There is huge amounts of free resource available to help you understand and learn all the skills within the digital world. For example, the British Library’s Business Centres offer free access to market research reports, company data and more.

To establish a digital presence you no longer need to hire a web developer or design agency to build you a website. There are plenty of free platforms available now which require no coding or design experience whatsoever. Platforms including Wix and Moonfruit have drag and drop features, and WYSIWYG (what you see is what you get) web editors so you can customise any template to look exactly the way you want it to. Some elements to setting up a website can become tricky, but there are hundreds if not thousands of online tutorials to assist you in every step.

Many other websites offer for free or a very little cost other assets for your online presence including free stock photography, themes, fonts and icons.

Business structure and taxes

When setting up a business and going self-employed there are a few different structures to choose from; you can function as a sole trader but other options available to you include partnerships or setting up your own public limited company.

As with anything, each structure comes with its’ own pro’s and con’s, benefits and limitations, and will need to be considered before you make any executive decisions. For example, do you go VAT registered? Weigh them all up and then decide which are relevant to you before making your decisions.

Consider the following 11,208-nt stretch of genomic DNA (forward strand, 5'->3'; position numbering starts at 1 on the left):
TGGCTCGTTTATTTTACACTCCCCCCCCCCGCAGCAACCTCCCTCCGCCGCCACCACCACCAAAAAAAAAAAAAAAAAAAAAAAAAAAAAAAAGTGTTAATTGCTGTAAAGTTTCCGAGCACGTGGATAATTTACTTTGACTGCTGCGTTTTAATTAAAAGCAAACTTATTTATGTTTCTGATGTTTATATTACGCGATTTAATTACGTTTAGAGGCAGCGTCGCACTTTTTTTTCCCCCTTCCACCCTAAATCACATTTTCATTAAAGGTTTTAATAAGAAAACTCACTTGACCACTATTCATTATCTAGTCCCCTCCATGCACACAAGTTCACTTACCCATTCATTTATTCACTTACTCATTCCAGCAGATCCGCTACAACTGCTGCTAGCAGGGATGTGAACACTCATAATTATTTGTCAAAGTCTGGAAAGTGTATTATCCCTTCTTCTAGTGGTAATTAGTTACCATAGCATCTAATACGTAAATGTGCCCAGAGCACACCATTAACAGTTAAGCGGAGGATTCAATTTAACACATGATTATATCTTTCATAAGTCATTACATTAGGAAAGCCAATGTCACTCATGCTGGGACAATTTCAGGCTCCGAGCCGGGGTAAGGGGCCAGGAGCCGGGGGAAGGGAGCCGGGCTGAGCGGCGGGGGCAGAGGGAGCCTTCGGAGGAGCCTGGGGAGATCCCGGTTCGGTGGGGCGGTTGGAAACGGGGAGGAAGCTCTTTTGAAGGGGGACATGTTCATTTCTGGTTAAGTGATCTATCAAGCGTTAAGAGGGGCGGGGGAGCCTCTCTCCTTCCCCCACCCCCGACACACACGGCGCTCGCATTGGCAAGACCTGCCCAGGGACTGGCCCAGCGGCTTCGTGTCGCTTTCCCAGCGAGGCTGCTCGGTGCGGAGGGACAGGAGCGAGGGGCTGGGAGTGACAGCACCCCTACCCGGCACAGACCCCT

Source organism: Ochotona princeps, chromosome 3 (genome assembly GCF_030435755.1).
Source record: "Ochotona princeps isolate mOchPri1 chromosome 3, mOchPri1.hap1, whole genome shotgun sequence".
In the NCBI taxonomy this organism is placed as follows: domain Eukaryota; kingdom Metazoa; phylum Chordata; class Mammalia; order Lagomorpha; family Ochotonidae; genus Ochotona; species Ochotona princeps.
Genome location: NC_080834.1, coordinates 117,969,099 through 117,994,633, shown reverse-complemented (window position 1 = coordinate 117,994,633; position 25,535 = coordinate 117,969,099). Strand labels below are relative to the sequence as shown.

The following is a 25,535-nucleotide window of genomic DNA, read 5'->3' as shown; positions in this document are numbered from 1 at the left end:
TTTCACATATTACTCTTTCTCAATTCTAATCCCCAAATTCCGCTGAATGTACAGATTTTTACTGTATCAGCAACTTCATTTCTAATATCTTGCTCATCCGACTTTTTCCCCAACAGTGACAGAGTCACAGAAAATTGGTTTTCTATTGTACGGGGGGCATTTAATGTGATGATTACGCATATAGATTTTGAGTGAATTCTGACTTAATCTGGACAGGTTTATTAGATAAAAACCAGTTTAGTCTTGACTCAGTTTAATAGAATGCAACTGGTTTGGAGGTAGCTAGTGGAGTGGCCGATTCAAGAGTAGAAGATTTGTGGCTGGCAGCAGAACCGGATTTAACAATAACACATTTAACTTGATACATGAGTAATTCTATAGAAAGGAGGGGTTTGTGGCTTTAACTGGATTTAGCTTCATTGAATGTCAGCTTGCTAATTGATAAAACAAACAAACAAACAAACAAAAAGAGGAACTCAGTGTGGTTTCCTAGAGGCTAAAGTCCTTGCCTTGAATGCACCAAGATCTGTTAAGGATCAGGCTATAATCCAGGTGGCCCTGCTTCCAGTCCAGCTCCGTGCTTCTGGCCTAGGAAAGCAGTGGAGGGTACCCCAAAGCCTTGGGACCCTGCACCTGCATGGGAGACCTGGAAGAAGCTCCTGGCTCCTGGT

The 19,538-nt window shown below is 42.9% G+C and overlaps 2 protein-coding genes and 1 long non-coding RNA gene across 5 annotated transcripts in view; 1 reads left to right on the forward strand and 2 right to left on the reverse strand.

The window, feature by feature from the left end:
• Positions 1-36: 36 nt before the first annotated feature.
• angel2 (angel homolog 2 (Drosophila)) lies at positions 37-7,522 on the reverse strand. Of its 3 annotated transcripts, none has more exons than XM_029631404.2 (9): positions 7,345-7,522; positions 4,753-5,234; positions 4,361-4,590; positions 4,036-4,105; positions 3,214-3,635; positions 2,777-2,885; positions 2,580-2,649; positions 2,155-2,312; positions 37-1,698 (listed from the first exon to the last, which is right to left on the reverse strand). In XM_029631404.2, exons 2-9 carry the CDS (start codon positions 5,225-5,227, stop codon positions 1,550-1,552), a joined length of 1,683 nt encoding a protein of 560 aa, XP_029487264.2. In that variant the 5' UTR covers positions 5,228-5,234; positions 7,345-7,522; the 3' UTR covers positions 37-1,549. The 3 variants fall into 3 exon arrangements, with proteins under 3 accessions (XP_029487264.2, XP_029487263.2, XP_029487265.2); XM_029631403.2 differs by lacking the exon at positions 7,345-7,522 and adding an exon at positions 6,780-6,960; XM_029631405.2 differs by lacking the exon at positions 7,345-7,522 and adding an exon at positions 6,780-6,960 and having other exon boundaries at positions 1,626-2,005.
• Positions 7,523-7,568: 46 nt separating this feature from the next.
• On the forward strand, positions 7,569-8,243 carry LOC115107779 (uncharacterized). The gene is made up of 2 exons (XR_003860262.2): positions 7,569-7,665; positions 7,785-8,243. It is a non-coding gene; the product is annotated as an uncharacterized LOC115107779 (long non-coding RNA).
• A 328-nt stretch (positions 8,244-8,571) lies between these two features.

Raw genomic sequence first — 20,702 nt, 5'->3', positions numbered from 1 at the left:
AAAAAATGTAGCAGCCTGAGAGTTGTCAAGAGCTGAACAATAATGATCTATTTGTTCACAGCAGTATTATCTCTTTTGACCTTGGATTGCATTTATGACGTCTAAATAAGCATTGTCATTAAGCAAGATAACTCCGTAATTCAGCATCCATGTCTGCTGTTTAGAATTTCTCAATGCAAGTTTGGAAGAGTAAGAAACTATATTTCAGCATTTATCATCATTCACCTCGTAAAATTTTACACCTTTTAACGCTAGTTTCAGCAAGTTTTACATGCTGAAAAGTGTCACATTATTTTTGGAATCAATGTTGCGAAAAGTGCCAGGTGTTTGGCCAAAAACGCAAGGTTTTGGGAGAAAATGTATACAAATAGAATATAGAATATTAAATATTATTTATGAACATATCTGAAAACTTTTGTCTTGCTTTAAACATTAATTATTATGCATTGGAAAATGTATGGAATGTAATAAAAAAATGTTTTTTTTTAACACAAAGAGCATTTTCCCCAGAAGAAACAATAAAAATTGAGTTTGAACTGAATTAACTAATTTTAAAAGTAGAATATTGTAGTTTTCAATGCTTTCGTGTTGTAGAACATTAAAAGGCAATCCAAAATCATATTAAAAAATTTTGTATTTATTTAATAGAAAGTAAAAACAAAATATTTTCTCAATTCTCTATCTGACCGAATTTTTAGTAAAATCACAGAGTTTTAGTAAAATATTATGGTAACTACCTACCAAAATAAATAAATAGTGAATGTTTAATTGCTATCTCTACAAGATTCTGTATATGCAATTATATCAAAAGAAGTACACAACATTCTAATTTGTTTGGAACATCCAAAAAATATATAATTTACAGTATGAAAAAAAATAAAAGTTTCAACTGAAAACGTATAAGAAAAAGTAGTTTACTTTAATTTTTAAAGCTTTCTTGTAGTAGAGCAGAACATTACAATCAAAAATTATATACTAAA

To satisfy the HMRC you need to keep a complete record of everything financial related. You will need either an accountant to sign your books for you, or you can complete a self-assessment you can send to HMRC. Accountants can become pricey, but if you can get a good one, they will save you a lot of headaches down the line. It is certainly something that should be considered in the early stages of your business venture.

As well as income tax, expenses, national insurance, tax credits and benefits, you will be responsible for health and safety in the workplace, employment requirements, fire evacuation procedures and anything else that might be applicable to your business.

The worst thing you can do is think you have got a handle on everything, as there will always be changes to tax law that occur regularly. HMRC are now giving most taxpayers a digital account which will need to be updated every quarter, rather than at the end of every tax year. This is just one change that you can be sure many people are not even aware of.